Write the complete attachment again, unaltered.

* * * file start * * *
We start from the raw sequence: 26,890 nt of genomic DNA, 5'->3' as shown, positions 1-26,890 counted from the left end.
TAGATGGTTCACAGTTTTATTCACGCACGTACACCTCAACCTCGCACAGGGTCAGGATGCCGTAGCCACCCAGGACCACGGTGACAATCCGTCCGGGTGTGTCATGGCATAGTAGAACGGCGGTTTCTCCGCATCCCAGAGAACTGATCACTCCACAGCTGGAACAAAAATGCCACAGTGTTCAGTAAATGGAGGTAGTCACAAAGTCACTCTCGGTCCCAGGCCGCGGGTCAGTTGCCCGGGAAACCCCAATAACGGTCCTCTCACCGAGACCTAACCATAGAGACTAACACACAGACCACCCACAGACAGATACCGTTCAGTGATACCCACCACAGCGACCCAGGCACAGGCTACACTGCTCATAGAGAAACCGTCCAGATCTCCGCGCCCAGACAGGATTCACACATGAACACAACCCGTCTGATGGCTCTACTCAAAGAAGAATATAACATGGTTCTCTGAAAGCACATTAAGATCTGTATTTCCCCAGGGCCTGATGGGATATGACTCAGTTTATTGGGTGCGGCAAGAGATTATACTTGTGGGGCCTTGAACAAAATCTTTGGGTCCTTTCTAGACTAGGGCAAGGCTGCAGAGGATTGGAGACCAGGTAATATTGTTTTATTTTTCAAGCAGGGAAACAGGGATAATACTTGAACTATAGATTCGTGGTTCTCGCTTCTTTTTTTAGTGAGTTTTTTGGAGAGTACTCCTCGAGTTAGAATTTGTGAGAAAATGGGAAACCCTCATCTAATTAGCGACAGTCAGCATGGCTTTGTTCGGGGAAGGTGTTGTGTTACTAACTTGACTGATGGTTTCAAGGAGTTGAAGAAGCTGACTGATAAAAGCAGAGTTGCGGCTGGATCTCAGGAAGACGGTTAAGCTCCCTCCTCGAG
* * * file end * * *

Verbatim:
We start from the raw sequence: 26,890 nt of genomic DNA, 5'->3' as shown, positions 1-26,890 counted from the left end.
TAGATGGTTCACAGTTTTATTCACGCACGTACACCTCAACCTCGCACAGGGTCAGGATGCCGTAGCCACCCAGGACCACGGTGACAATCCGTCCGGGTGTGTCATGGCATAGTAGAACGGCGGTTTCTCCGCATCCCAGAGAACTGATCACTCCACAGCTGGAACAAAAATGCCACAGTGTTCAGTAAATGGAGGTAGTCACAAAGTCACTCTCGGTCCCAGGCCGCGGGTCAGTTGCCCGGGAAACCCCAATAACGGTCCTCTCACCGAGACCTAACCATAGAGACTAACACACAGACCACCCACAGACAGATACCGTTCAGTGATACCCACCACAGCGACCCAGGCACAGGCTACACTGCTCATAGAGAAACCGTCCAGATCTCCGCGCCCAGACAGGATTCACACATGAACACAACCCGTCTGATGGCTCTACTCAAAGAAGAATATAACATGGTTCTCTGAAAGCACATTAAGATCTGTATTTCCCCAGGGCCTGATGGGATATGACTCAGTTTATTGGGTGCGGCAAGAGATTATACTTGTGGGGCCTTGAACAAAATCTTTGGGTCCTTTCTAGACTAGGGCAAGGCTGCAGAGGATTGGAGACCAGGTAATATTGTTTTATTTTTCAAGCAGGGAAACAGGGATAATACTTGAACTATAGATTCGTGGTTCTCGCTTCTTTTTTTAGTGAGTTTTTTGGAGAGTACTCCTCGAGTTAGAATTTGTGAGAAAATGGGAAACCCTCATCTAATTAGCGACAGTCAGCATGGCTTTGTTCGGGGAAGGTGTTGTGTTACTAACTTGACTGATGGTTTCAAGGAGTTGAAGAAGCTGACTGATAAAAGCAGAGTTGCGGCTGGATCTCAGGAAGACGGTTAAGCTCCCTCCTCGAG